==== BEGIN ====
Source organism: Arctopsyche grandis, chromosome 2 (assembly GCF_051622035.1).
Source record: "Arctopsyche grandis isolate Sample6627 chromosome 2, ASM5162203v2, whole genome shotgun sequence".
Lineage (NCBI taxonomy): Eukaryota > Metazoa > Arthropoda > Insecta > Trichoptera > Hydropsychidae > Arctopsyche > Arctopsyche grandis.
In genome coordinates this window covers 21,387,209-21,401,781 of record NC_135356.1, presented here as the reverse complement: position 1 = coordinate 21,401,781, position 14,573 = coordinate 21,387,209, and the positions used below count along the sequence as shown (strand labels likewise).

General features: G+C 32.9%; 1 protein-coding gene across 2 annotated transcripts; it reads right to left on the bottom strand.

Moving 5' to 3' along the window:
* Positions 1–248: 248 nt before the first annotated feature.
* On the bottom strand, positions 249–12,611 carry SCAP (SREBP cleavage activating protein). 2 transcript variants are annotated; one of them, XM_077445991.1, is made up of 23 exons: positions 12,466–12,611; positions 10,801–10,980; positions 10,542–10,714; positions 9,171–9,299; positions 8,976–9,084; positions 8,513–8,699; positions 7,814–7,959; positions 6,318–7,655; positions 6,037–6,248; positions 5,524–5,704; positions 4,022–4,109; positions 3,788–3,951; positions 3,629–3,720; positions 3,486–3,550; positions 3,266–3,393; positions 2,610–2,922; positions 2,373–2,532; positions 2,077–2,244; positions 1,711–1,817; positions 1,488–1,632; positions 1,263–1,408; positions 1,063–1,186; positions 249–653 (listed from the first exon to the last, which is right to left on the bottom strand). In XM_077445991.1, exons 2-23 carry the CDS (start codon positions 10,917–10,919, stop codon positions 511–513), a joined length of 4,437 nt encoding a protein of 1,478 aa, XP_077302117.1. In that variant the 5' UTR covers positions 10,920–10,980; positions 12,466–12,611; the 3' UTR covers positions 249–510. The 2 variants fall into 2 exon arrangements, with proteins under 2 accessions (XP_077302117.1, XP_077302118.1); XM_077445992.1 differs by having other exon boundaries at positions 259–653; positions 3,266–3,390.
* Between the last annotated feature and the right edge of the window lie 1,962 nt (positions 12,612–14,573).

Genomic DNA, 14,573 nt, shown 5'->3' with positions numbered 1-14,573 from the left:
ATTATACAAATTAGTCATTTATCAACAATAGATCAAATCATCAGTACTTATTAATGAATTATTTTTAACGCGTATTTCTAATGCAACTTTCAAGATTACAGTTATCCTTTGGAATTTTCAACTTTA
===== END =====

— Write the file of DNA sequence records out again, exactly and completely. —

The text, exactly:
Source organism: Arctopsyche grandis, chromosome 2 (assembly GCF_051622035.1).
Source record: "Arctopsyche grandis isolate Sample6627 chromosome 2, ASM5162203v2, whole genome shotgun sequence".
Lineage (NCBI taxonomy): Eukaryota > Metazoa > Arthropoda > Insecta > Trichoptera > Hydropsychidae > Arctopsyche > Arctopsyche grandis.
In genome coordinates this window covers 21,387,209-21,401,781 of record NC_135356.1, presented here as the reverse complement: position 1 = coordinate 21,401,781, position 14,573 = coordinate 21,387,209, and the positions used below count along the sequence as shown (strand labels likewise).

General features: G+C 32.9%; 1 protein-coding gene across 2 annotated transcripts; it reads right to left on the bottom strand.

Moving 5' to 3' along the window:
* Positions 1–248: 248 nt before the first annotated feature.
* On the bottom strand, positions 249–12,611 carry SCAP (SREBP cleavage activating protein). 2 transcript variants are annotated; one of them, XM_077445991.1, is made up of 23 exons: positions 12,466–12,611; positions 10,801–10,980; positions 10,542–10,714; positions 9,171–9,299; positions 8,976–9,084; positions 8,513–8,699; positions 7,814–7,959; positions 6,318–7,655; positions 6,037–6,248; positions 5,524–5,704; positions 4,022–4,109; positions 3,788–3,951; positions 3,629–3,720; positions 3,486–3,550; positions 3,266–3,393; positions 2,610–2,922; positions 2,373–2,532; positions 2,077–2,244; positions 1,711–1,817; positions 1,488–1,632; positions 1,263–1,408; positions 1,063–1,186; positions 249–653 (listed from the first exon to the last, which is right to left on the bottom strand). In XM_077445991.1, exons 2-23 carry the CDS (start codon positions 10,917–10,919, stop codon positions 511–513), a joined length of 4,437 nt encoding a protein of 1,478 aa, XP_077302117.1. In that variant the 5' UTR covers positions 10,920–10,980; positions 12,466–12,611; the 3' UTR covers positions 249–510. The 2 variants fall into 2 exon arrangements, with proteins under 2 accessions (XP_077302117.1, XP_077302118.1); XM_077445992.1 differs by having other exon boundaries at positions 259–653; positions 3,266–3,390.
* Between the last annotated feature and the right edge of the window lie 1,962 nt (positions 12,612–14,573).

Genomic DNA, 14,573 nt, shown 5'->3' with positions numbered 1-14,573 from the left:
ATTATACAAATTAGTCATTTATCAACAATAGATCAAATCATCAGTACTTATTAATGAATTATTTTTAACGCGTATTTCTAATGCAACTTTCAAGATTACAGTTATCCTTTGGAATTTTCAACTTTA